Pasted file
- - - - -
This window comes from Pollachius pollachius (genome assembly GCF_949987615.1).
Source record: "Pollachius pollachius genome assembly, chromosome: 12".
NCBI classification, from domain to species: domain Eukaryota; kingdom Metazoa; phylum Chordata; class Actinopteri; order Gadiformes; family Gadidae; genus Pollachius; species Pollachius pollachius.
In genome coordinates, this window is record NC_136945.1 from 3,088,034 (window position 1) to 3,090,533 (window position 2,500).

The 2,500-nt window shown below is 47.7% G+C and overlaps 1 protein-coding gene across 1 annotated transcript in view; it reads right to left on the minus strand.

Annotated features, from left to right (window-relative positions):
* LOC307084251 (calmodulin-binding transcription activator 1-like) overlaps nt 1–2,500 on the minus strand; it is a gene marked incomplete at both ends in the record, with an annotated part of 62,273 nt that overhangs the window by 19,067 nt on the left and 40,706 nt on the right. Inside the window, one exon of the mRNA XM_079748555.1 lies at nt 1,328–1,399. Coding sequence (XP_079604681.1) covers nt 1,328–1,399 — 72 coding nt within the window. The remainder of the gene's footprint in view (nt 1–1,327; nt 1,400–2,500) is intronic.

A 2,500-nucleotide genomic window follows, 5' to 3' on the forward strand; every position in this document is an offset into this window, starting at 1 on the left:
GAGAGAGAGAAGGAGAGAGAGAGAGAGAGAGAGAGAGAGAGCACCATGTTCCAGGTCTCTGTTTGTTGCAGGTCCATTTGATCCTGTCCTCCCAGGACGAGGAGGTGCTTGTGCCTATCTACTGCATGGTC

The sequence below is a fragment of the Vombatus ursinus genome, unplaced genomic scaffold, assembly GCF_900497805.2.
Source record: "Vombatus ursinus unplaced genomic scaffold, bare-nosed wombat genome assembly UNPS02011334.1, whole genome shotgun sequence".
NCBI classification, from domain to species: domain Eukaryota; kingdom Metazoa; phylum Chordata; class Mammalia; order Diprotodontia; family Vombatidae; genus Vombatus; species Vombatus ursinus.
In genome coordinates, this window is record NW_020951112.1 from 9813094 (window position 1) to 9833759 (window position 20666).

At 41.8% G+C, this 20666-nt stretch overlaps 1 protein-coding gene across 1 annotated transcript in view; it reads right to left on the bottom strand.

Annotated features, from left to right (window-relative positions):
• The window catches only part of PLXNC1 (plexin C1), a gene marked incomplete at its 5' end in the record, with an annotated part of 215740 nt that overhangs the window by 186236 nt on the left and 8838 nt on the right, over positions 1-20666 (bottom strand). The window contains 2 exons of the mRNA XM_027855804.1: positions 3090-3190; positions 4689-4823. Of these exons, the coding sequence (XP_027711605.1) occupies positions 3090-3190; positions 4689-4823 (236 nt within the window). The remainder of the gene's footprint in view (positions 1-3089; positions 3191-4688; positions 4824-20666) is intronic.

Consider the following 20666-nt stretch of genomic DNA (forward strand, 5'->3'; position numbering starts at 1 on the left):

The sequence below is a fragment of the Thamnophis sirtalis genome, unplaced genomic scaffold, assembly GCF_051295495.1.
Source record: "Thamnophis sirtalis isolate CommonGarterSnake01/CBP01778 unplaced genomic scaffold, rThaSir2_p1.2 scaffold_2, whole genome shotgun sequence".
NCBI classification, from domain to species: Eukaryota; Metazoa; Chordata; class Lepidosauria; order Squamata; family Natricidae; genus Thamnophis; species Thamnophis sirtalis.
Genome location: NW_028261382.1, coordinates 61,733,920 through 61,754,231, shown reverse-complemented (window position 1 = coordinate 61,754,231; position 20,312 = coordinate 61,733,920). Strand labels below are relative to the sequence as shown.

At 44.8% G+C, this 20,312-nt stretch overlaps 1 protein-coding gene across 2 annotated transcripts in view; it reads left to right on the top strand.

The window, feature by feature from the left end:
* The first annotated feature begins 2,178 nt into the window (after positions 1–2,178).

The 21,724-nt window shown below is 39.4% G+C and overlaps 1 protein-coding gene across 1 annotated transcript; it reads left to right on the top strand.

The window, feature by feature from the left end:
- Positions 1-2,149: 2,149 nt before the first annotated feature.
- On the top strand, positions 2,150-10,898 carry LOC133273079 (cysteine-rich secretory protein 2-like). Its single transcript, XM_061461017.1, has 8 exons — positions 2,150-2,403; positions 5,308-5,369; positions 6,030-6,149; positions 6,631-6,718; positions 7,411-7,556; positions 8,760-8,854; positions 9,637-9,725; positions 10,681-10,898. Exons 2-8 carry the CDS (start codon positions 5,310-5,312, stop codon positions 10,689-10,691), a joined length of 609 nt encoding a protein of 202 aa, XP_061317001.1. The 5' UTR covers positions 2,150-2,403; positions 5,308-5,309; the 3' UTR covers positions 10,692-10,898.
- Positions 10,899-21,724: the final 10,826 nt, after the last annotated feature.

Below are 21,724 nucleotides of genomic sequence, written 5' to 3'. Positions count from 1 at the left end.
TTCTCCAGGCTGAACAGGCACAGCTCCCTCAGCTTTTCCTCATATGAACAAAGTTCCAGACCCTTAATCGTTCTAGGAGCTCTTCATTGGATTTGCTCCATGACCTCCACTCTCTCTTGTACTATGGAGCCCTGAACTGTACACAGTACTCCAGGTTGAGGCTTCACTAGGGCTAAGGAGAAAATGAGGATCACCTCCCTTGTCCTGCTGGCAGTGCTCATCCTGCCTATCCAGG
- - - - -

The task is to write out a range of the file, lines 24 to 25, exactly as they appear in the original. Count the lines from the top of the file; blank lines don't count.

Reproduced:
* The first annotated feature begins 2,178 nt into the window (after positions 1–2,178).

The 21,724-nt window shown below is 39.4% G+C and overlaps 1 protein-coding gene across 1 annotated transcript; it reads left to right on the top strand.